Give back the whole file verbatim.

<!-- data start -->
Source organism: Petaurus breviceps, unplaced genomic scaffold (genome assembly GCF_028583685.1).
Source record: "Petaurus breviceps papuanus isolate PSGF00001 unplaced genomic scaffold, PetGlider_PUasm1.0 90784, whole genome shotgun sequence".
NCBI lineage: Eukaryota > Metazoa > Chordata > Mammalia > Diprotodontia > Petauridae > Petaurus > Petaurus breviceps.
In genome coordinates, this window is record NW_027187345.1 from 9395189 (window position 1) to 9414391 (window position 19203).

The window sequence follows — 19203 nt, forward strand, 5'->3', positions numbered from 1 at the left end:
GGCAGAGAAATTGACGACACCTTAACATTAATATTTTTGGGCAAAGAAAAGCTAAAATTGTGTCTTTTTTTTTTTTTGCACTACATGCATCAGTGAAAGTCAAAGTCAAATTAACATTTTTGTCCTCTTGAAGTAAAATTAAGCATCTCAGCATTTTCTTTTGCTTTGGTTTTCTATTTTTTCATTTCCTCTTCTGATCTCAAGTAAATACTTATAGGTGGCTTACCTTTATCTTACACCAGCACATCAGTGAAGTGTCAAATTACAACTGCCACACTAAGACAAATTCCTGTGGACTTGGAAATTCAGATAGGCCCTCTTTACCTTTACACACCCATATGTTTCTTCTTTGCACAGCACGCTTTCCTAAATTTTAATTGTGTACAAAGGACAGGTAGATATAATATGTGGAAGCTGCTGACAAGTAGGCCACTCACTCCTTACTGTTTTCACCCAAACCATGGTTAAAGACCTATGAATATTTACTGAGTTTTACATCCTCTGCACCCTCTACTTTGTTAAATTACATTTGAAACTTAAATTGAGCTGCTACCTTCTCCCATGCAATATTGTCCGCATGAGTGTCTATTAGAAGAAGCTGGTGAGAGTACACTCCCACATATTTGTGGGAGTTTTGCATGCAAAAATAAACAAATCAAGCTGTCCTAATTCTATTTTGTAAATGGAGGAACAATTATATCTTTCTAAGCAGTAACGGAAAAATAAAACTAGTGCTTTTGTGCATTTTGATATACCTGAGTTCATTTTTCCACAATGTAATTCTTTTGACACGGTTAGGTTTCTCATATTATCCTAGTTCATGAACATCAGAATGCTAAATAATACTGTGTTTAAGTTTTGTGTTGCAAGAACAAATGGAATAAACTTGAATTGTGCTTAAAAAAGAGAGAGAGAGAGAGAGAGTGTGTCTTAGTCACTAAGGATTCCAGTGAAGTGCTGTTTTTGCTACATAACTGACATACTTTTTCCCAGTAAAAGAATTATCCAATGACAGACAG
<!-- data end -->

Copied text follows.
Source organism: Petaurus breviceps, unplaced genomic scaffold (genome assembly GCF_028583685.1).
Source record: "Petaurus breviceps papuanus isolate PSGF00001 unplaced genomic scaffold, PetGlider_PUasm1.0 90784, whole genome shotgun sequence".
NCBI lineage: Eukaryota > Metazoa > Chordata > Mammalia > Diprotodontia > Petauridae > Petaurus > Petaurus breviceps.
In genome coordinates, this window is record NW_027187345.1 from 9395189 (window position 1) to 9414391 (window position 19203).

The window sequence follows — 19203 nt, forward strand, 5'->3', positions numbered from 1 at the left end:
GGCAGAGAAATTGACGACACCTTAACATTAATATTTTTGGGCAAAGAAAAGCTAAAATTGTGTCTTTTTTTTTTTTTGCACTACATGCATCAGTGAAAGTCAAAGTCAAATTAACATTTTTGTCCTCTTGAAGTAAAATTAAGCATCTCAGCATTTTCTTTTGCTTTGGTTTTCTATTTTTTCATTTCCTCTTCTGATCTCAAGTAAATACTTATAGGTGGCTTACCTTTATCTTACACCAGCACATCAGTGAAGTGTCAAATTACAACTGCCACACTAAGACAAATTCCTGTGGACTTGGAAATTCAGATAGGCCCTCTTTACCTTTACACACCCATATGTTTCTTCTTTGCACAGCACGCTTTCCTAAATTTTAATTGTGTACAAAGGACAGGTAGATATAATATGTGGAAGCTGCTGACAAGTAGGCCACTCACTCCTTACTGTTTTCACCCAAACCATGGTTAAAGACCTATGAATATTTACTGAGTTTTACATCCTCTGCACCCTCTACTTTGTTAAATTACATTTGAAACTTAAATTGAGCTGCTACCTTCTCCCATGCAATATTGTCCGCATGAGTGTCTATTAGAAGAAGCTGGTGAGAGTACACTCCCACATATTTGTGGGAGTTTTGCATGCAAAAATAAACAAATCAAGCTGTCCTAATTCTATTTTGTAAATGGAGGAACAATTATATCTTTCTAAGCAGTAACGGAAAAATAAAACTAGTGCTTTTGTGCATTTTGATATACCTGAGTTCATTTTTCCACAATGTAATTCTTTTGACACGGTTAGGTTTCTCATATTATCCTAGTTCATGAACATCAGAATGCTAAATAATACTGTGTTTAAGTTTTGTGTTGCAAGAACAAATGGAATAAACTTGAATTGTGCTTAAAAAAGAGAGAGAGAGAGAGAGAGTGTGTCTTAGTCACTAAGGATTCCAGTGAAGTGCTGTTTTTGCTACATAACTGACATACTTTTTCCCAGTAAAAGAATTATCCAATGACAGACAG